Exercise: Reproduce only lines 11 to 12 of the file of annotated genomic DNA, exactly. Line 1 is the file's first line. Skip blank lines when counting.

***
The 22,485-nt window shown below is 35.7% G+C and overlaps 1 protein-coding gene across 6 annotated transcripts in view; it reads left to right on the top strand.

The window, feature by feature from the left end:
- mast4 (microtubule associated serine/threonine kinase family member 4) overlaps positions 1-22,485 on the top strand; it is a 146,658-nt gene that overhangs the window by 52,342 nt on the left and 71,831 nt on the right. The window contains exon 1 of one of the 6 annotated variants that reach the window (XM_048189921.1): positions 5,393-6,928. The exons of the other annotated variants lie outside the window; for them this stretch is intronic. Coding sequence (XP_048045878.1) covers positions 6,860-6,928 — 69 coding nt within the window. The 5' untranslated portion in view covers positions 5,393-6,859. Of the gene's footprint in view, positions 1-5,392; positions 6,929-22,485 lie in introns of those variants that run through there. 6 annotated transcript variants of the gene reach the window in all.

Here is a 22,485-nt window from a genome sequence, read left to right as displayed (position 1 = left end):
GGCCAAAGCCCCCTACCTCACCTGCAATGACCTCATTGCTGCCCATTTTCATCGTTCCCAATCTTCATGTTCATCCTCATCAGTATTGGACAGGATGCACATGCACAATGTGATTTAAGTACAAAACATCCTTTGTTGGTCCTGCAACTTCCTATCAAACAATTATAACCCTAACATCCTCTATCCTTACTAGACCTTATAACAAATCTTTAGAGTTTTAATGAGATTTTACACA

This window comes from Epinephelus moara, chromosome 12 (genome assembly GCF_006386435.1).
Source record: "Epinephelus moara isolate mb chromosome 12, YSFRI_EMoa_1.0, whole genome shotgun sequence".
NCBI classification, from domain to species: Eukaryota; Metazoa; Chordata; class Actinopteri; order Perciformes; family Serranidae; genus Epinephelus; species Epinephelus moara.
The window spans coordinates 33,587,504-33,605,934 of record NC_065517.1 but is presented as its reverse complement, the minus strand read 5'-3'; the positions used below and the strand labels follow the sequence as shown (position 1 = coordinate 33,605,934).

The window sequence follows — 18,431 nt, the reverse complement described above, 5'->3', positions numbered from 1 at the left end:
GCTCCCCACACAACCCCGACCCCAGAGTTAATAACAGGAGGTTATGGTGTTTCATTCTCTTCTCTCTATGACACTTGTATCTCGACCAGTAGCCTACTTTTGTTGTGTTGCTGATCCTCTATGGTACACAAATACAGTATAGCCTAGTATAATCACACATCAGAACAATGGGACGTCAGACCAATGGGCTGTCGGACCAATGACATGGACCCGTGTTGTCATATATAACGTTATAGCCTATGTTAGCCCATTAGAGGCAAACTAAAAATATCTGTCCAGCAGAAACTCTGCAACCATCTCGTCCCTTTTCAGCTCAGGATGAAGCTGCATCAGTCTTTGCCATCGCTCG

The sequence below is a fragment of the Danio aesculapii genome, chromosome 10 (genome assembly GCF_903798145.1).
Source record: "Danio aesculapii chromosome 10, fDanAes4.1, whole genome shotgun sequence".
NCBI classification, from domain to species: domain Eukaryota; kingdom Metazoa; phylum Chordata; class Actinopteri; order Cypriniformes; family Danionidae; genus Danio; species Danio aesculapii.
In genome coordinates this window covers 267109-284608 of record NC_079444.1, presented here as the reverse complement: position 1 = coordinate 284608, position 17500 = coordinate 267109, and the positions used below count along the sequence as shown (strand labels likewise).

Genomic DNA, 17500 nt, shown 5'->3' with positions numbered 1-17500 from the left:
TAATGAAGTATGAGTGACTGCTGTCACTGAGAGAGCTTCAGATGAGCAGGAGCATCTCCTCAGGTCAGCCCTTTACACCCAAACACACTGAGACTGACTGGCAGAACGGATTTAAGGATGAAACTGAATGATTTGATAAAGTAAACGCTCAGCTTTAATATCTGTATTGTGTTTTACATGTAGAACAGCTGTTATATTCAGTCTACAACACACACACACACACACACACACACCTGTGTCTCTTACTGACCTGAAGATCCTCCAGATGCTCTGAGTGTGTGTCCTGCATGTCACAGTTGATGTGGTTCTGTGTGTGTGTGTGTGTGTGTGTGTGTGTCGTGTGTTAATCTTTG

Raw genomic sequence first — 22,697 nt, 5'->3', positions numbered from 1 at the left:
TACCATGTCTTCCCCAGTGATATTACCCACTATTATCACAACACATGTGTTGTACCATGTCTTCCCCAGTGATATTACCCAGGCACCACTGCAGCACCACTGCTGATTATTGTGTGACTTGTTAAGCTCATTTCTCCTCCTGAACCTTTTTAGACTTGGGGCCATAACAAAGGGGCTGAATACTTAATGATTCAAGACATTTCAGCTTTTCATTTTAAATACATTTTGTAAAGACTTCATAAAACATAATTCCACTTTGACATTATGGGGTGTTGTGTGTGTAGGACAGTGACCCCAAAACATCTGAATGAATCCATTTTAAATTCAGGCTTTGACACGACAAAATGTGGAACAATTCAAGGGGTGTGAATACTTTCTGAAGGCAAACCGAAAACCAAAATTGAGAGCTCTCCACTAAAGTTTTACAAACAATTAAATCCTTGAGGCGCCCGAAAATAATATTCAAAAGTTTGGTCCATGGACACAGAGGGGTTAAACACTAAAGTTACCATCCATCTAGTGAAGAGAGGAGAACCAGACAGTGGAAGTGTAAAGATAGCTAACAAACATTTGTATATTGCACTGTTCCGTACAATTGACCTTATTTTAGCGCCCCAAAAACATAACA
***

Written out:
GCTCCCCACACAACCCCGACCCCAGAGTTAATAACAGGAGGTTATGGTGTTTCATTCTCTTCTCTCTATGACACTTGTATCTCGACCAGTAGCCTACTTTTGTTGTGTTGCTGATCCTCTATGGTACACAAATACAGTATAGCCTAGTATAATCACACATCAGAACAATGGGACGTCAGACCAATGGGCTGTCGGACCAATGACATGGACCCGTGTTGTCATATATAACGTTATAGCCTATGTTAGCCCATTAGAGGCAAACTAAAAATATCTGTCCAGCAGAAACTCTGCAACCATCTCGTCCCTTTTCAGCTCAGGATGAAGCTGCATCAGTCTTTGCCATCGCTCG

The sequence below is a fragment of the Danio aesculapii genome, chromosome 10 (genome assembly GCF_903798145.1).